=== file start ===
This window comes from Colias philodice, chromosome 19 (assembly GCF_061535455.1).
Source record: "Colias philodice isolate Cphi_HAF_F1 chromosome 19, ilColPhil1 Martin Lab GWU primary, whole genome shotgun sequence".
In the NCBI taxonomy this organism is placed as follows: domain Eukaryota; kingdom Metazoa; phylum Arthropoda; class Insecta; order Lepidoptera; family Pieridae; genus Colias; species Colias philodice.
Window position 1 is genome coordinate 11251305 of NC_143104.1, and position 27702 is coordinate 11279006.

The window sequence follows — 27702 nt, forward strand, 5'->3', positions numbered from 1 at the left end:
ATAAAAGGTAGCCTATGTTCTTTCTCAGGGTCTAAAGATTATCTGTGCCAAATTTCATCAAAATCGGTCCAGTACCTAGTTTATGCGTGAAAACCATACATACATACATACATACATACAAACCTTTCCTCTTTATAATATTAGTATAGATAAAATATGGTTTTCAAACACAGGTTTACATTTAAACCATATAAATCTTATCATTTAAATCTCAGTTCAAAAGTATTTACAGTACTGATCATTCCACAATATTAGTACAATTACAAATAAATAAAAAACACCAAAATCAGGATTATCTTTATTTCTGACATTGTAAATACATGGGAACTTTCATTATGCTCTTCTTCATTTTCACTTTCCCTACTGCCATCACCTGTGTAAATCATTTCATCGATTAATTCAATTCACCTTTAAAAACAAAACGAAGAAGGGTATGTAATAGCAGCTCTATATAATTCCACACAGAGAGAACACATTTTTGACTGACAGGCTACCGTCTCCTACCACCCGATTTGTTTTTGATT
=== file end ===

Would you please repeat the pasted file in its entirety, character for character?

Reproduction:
This window comes from Colias philodice, chromosome 19 (assembly GCF_061535455.1).
Source record: "Colias philodice isolate Cphi_HAF_F1 chromosome 19, ilColPhil1 Martin Lab GWU primary, whole genome shotgun sequence".
In the NCBI taxonomy this organism is placed as follows: domain Eukaryota; kingdom Metazoa; phylum Arthropoda; class Insecta; order Lepidoptera; family Pieridae; genus Colias; species Colias philodice.
Window position 1 is genome coordinate 11251305 of NC_143104.1, and position 27702 is coordinate 11279006.

The window sequence follows — 27702 nt, forward strand, 5'->3', positions numbered from 1 at the left end:
ATAAAAGGTAGCCTATGTTCTTTCTCAGGGTCTAAAGATTATCTGTGCCAAATTTCATCAAAATCGGTCCAGTACCTAGTTTATGCGTGAAAACCATACATACATACATACATACATACAAACCTTTCCTCTTTATAATATTAGTATAGATAAAATATGGTTTTCAAACACAGGTTTACATTTAAACCATATAAATCTTATCATTTAAATCTCAGTTCAAAAGTATTTACAGTACTGATCATTCCACAATATTAGTACAATTACAAATAAATAAAAAACACCAAAATCAGGATTATCTTTATTTCTGACATTGTAAATACATGGGAACTTTCATTATGCTCTTCTTCATTTTCACTTTCCCTACTGCCATCACCTGTGTAAATCATTTCATCGATTAATTCAATTCACCTTTAAAAACAAAACGAAGAAGGGTATGTAATAGCAGCTCTATATAATTCCACACAGAGAGAACACATTTTTGACTGACAGGCTACCGTCTCCTACCACCCGATTTGTTTTTGATT